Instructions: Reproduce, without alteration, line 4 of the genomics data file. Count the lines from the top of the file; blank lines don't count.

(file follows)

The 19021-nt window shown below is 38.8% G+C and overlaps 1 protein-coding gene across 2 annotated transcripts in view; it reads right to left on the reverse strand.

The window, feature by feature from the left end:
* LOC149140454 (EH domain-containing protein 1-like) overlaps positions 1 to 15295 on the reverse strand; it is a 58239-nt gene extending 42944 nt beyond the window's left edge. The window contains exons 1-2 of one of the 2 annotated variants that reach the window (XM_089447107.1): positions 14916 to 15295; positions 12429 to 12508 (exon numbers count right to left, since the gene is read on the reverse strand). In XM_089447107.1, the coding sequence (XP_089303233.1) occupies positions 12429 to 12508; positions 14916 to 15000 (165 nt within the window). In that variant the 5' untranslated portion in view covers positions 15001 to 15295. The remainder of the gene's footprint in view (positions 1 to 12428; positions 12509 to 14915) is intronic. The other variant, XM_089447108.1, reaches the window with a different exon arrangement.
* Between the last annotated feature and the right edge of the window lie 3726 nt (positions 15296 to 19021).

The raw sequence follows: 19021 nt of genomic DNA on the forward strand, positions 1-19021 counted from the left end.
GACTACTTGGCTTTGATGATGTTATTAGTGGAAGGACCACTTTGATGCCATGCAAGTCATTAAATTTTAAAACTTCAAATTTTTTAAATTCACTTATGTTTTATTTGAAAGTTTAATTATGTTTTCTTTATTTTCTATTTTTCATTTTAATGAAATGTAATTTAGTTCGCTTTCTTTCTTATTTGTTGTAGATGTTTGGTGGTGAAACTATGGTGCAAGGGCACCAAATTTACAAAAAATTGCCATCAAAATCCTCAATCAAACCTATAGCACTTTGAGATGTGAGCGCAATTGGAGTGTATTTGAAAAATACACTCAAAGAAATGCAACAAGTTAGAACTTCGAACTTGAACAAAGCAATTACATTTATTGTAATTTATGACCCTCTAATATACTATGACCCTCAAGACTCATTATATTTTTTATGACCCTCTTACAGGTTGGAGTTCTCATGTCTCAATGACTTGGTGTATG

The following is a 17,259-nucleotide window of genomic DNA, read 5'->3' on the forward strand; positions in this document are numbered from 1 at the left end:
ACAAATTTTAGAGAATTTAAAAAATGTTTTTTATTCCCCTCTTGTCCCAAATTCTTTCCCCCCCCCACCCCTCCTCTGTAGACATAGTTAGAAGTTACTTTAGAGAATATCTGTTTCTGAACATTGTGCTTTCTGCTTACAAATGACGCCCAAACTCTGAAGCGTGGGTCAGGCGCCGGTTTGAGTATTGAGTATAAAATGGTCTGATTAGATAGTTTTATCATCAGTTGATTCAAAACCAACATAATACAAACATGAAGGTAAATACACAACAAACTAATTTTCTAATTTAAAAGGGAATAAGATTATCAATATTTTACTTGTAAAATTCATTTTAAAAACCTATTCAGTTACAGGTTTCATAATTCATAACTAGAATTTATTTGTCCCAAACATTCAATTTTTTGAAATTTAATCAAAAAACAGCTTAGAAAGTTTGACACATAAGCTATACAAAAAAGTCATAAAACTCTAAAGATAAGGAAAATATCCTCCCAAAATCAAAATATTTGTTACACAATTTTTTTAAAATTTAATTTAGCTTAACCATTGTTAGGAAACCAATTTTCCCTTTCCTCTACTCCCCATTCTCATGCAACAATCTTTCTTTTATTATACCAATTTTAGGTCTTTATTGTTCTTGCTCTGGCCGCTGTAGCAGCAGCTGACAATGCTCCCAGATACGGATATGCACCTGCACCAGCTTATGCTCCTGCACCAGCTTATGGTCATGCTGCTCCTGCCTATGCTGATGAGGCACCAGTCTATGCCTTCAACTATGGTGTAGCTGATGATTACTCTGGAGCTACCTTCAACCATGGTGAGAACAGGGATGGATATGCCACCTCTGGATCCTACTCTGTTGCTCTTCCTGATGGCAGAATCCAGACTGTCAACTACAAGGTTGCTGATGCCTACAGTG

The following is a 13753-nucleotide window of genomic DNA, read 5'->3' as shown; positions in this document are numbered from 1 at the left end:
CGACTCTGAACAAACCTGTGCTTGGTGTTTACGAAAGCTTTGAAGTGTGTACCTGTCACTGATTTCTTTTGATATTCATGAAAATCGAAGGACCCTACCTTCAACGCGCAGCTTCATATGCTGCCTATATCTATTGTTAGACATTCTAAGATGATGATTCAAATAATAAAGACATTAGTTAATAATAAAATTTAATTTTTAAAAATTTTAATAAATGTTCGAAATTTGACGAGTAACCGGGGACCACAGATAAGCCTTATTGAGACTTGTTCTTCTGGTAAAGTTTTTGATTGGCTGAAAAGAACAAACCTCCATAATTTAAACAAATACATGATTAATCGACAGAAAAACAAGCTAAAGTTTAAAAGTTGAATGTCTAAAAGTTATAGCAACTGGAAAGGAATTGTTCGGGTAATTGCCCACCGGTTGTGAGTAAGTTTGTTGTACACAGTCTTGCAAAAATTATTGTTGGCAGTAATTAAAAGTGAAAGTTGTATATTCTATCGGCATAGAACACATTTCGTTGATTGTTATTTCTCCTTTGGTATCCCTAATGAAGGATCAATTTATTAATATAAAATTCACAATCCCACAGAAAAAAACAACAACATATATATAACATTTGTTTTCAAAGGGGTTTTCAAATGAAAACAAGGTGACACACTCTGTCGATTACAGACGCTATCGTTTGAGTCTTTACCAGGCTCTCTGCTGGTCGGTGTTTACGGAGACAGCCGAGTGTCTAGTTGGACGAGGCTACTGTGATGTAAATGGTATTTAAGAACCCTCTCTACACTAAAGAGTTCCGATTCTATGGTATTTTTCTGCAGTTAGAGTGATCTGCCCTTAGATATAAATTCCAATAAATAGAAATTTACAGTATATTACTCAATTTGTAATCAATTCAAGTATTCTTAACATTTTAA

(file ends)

* Between the last annotated feature and the right edge of the window lie 3726 nt (positions 15296 to 19021).